The group said it was important to peruse the overall criminal justice system while discussing torture. A participant was of the view that there was a need to legislate differently against torture. He said while formulating a response everybody concerned should be engaged.

Police official Azra Perveen said citizens usually did not trust police and did not cooperate with them at all. She said police were being portrayed negatively as far as torture was concerned and that the public should also learn to cooperate with them.

AIG police Hussain Habib said there was a need to depoliticise police and introduce reforms. There was a need to give proper training to field police to ensure conviction of criminals and protection of the innocent.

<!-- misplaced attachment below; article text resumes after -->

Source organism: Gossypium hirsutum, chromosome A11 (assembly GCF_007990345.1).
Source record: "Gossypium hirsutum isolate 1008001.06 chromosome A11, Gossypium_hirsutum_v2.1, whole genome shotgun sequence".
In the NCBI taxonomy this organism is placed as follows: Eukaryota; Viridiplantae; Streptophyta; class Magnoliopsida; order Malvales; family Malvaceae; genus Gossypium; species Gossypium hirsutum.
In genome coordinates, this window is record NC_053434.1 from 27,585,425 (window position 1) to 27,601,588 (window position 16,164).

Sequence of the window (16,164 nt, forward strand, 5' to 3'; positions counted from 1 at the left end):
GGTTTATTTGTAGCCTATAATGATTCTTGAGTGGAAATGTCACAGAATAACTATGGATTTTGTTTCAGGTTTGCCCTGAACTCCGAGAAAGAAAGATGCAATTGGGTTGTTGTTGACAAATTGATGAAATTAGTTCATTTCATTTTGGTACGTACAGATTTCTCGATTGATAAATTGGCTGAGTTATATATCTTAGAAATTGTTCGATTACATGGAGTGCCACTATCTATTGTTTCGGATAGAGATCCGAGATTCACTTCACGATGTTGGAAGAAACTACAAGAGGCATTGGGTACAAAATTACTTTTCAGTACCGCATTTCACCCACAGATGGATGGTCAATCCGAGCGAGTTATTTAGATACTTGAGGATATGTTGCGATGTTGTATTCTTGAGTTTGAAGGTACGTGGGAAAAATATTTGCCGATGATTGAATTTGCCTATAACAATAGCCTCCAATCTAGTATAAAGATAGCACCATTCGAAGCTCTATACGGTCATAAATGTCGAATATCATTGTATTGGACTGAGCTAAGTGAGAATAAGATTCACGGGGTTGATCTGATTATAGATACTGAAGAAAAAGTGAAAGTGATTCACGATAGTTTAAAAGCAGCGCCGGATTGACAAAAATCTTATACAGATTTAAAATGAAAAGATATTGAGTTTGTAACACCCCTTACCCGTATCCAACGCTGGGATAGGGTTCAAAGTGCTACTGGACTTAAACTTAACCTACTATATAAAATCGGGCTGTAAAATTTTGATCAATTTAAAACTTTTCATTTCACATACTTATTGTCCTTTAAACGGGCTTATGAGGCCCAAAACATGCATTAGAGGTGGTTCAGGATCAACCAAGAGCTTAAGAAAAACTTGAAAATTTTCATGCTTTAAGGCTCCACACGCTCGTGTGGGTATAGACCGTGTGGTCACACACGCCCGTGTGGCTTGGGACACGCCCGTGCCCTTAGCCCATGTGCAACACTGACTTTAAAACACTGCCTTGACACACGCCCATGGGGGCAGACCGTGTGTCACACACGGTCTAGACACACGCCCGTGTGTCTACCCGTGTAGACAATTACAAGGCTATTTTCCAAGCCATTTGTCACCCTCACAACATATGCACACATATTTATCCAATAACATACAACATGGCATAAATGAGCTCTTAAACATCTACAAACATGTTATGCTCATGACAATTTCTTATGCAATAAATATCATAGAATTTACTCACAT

Rabia Chaudhry from the Centre for Public Policy and Governance presented her study and said public-police liaison and implementation of the Police Order 2002 was key to tackling the menace of torture. She said police should be more independent and taught modern methods of investigation to stop the use of the third degree method.

Maryam Arif from the Institute of Peace and Secular Studies presented her study on torture. She said she interviewed 234 people from police and public. She said 83 per cent of the people said they were not aware of any law against torture. She said defining torture clearly and to have a meaningful legislation against it was vital to curbing it.